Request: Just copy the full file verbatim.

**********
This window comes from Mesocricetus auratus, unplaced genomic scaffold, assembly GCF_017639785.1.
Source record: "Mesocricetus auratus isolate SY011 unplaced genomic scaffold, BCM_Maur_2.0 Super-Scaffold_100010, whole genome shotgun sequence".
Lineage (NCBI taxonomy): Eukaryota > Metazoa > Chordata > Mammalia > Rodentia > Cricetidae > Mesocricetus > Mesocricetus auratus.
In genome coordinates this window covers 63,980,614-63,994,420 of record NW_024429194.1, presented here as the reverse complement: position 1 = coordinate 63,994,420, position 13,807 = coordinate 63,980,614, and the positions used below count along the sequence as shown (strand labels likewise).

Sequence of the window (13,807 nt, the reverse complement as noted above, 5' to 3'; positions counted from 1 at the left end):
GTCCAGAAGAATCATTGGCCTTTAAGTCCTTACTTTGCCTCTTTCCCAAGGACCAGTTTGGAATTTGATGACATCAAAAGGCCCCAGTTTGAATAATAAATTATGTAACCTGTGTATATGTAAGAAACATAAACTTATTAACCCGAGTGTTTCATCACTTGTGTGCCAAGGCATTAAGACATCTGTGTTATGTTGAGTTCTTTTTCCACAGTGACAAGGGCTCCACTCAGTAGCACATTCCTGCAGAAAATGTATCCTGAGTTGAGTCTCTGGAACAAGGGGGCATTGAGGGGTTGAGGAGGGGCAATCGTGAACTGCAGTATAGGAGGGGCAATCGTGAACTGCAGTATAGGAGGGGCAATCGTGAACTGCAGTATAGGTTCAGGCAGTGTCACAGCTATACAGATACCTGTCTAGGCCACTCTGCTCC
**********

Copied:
This window comes from Mesocricetus auratus, unplaced genomic scaffold, assembly GCF_017639785.1.
Source record: "Mesocricetus auratus isolate SY011 unplaced genomic scaffold, BCM_Maur_2.0 Super-Scaffold_100010, whole genome shotgun sequence".
Lineage (NCBI taxonomy): Eukaryota > Metazoa > Chordata > Mammalia > Rodentia > Cricetidae > Mesocricetus > Mesocricetus auratus.
In genome coordinates this window covers 63,980,614-63,994,420 of record NW_024429194.1, presented here as the reverse complement: position 1 = coordinate 63,994,420, position 13,807 = coordinate 63,980,614, and the positions used below count along the sequence as shown (strand labels likewise).

Sequence of the window (13,807 nt, the reverse complement as noted above, 5' to 3'; positions counted from 1 at the left end):
GTCCAGAAGAATCATTGGCCTTTAAGTCCTTACTTTGCCTCTTTCCCAAGGACCAGTTTGGAATTTGATGACATCAAAAGGCCCCAGTTTGAATAATAAATTATGTAACCTGTGTATATGTAAGAAACATAAACTTATTAACCCGAGTGTTTCATCACTTGTGTGCCAAGGCATTAAGACATCTGTGTTATGTTGAGTTCTTTTTCCACAGTGACAAGGGCTCCACTCAGTAGCACATTCCTGCAGAAAATGTATCCTGAGTTGAGTCTCTGGAACAAGGGGGCATTGAGGGGTTGAGGAGGGGCAATCGTGAACTGCAGTATAGGAGGGGCAATCGTGAACTGCAGTATAGGAGGGGCAATCGTGAACTGCAGTATAGGTTCAGGCAGTGTCACAGCTATACAGATACCTGTCTAGGCCACTCTGCTCC